Study: Vermont has 2nd lowest rental vacancy rate

Vermont Business Magazine A new report from HelpAdvisor.com found that in Vermont, only 2.4% of all rental units are vacant as of Q2 of 2022, which is the 2nd lowest percentage out of any state. Only Connecticut has a lower rate.

These findings were revealed after HelpAdvisor analyzed data from the U.S. Census Bureau to determine which states and cities have the highest and lowest percentage of vacant rental units.

While a very high rental vacancy rate can indicate other local economic hardships, an extremely low rental vacancy rate can signal a scarcity of affordable housing options for many Americans.

The vacancy rate for residential rental properties in the U.S. is at its lowest point in 38 years. Not since early 1984 has the rental vacancy been below the 5.6% rate registered in the second quarter of 2022.

A shortage of available rental units is particularly evident in certain cities and states.

The chart below shows the vacancy rates for rental units in each state during the first half of 2022 along with how the annual rates changed from 2015 to 2021. The vacancy rate ranged from 2.1% in Connecticut to 11% in North Dakota.

Graphic table showing the rental vacancy rate of each state from 2015 to 2021, including the second quarter rate

Data highlights include:

  • North Carolina saw the biggest decrease in vacancies from 2015 (9.8%) to 2021 (5.3%). Nevada also saw a significant drop in vacancies from 2015 to 2021 that continues through early 2022.
  • New Mexico’s vacancy rate fell sharply from 2015 to 2021 and has only continued in the same direction. Alabama’s vacancy rate plunged from 14.9% in 2015 to 11.7% in 2021 and then to 6.9% during the second quarter of 2022. Louisiana, Ohio and Michigan have been on a similar path.
  • The District of Columbia had the steepest increase in vacancies during the study period, increasing from 5.4% in 2015 to 9.8% in 2021. The rate has since dropped slightly and registered 8.5% in Q2 2022.
  • North Dakota also saw a sharp increase in vacancies between 2015 and 2021, though the rate has dipped slightly in 2022. Iowa shares a similar trajectory.
  • South Dakota’s vacancy rate also shot up between 2015 and 2021 but has made a sharp turn in 2022 and reached a level below that of the state’s 2015 rate.

The 2022 rental vacancy in June 2022 registered below 2% in:

  • Richmond, VA
  • Rochester, NY
  • Bridgeport, CT
  • New Haven, CT
  • Grand Rapids, MI
  • Sacramento, CA

At 21.2%, Fort Myers leads the nation in city rental vacancy rates by a stark margin, more than twice the rate in all but three other U.S. cities. The 13.6% rental unit vacancy rate in Toledo, OH, is second highest in the nation.

  • Sacramento’s 0.9% vacancy rate in Q2 2022 is far below California’s statewide average of 4.1%.
  • The Grand Rapids area of Michigan also has a rate of available rental units (1.3%) is well below that of the state as a whole (5.2%).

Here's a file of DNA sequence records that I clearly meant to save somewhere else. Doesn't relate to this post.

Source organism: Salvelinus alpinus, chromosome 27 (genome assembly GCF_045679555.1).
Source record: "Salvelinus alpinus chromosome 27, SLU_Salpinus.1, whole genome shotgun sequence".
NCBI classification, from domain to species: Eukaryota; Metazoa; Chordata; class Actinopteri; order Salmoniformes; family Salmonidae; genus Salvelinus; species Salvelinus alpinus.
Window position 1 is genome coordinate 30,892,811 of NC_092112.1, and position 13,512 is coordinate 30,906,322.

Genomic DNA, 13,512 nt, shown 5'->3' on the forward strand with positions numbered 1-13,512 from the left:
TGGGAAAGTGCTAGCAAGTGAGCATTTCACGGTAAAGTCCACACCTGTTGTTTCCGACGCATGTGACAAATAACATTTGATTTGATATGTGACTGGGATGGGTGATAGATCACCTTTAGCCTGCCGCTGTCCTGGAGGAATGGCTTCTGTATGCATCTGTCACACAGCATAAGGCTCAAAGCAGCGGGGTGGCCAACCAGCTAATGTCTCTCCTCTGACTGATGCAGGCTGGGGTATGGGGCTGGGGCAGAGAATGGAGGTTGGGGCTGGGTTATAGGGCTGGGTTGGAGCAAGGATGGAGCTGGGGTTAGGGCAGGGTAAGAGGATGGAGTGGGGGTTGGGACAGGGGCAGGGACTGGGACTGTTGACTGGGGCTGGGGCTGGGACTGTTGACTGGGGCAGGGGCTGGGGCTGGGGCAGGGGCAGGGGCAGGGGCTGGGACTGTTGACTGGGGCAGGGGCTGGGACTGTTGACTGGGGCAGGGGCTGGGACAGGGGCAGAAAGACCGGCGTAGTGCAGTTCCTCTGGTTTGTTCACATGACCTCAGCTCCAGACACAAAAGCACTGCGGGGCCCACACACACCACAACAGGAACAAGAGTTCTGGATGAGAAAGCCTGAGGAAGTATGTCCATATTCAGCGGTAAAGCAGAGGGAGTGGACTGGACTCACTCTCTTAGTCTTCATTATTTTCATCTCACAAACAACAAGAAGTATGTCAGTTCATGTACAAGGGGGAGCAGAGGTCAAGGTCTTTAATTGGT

• Raleigh, NC has also undergone a dramatic shift in the early goings of 2022. The vacancy rate there averaged just 2.9% in 2021 ended the second quarter of 2022 with an 8.0% rate.
  • In nearby Greensboro, NC, the vacancy rate plummeted from 9.1% in 2015 to 2.9% in 2021, representing one of the steepest drop-offs in vacancy rate among larger cities during that time.

The largest drop in vacancy rate between 2015 and 2021 was in Akron, OH, where empty rental units went from 12.1% to just 0.7% over a six-year period. The area market has since bounced back and posted a rate of 3.2% for the first half of 2022.

Ideally, a particular city or state would have a vacancy rate that is not too high nor too low.

  • A low vacancy rate means fewer options and typically higher prices for those looking to rent. When the vacancy rate is low, potential renters are competing against each other for units and landlords will often increase the price to find the highest bidder.
    This not only affects the cost of those units in particular but may also have a trickle-down effect on the rest of the local market, as landlords typically price their units in accordance with local competition.
  • A high vacancy rate generally means more competitive pricing for renters but runs the risk of units falling into disrepair after lengthy stretches of vacancy.
    Too much supply with too little demand has contributed to hollowed-out neighborhoods full of abandoned buildings that would cost more to repair than what they are worth.

Neither extreme is good for all parties involved – landlords, renters and the community at large. The nonprofit advocacy organization Strong Towns speaks of the “Goldilocks” solution that places a community’s vacancy rate somewhere in the middle of the two extremes.

Reasons for fluctuations in rental vacancy rates vary, but the current rates may be partly explained by three factors:

  • The housing crisis and resulting recession that began in 2007 led to tighter restrictions for securing a mortgage loan. Many would-be buyers have since been forced to rent instead, with homeownership rates falling from their pre-recession peak.
  • The cost of homes rose faster than ever before in 2021, with the median price of a home increasing 17% from 2020. Many would-be buyers have been priced out of buying and continue to rent.
  • The inventory of homes for sale hit an all-time low in December of 2021, limiting options for renters looking to buy and instead keeping them put.

Rental vacancy rates vary across cities and states. Tighter mortgage restrictions, rising home costs and record-low home inventory may all be playing roles in high occupancy rates among residential rental units.

The data used for this report came from the U.S. Census Bureau’s Housing Vacancies and Homeownership (CPS/HVS) Survey, specifically the Quarterly Vacancy Rates report including second quarter 2022, the most recent data available.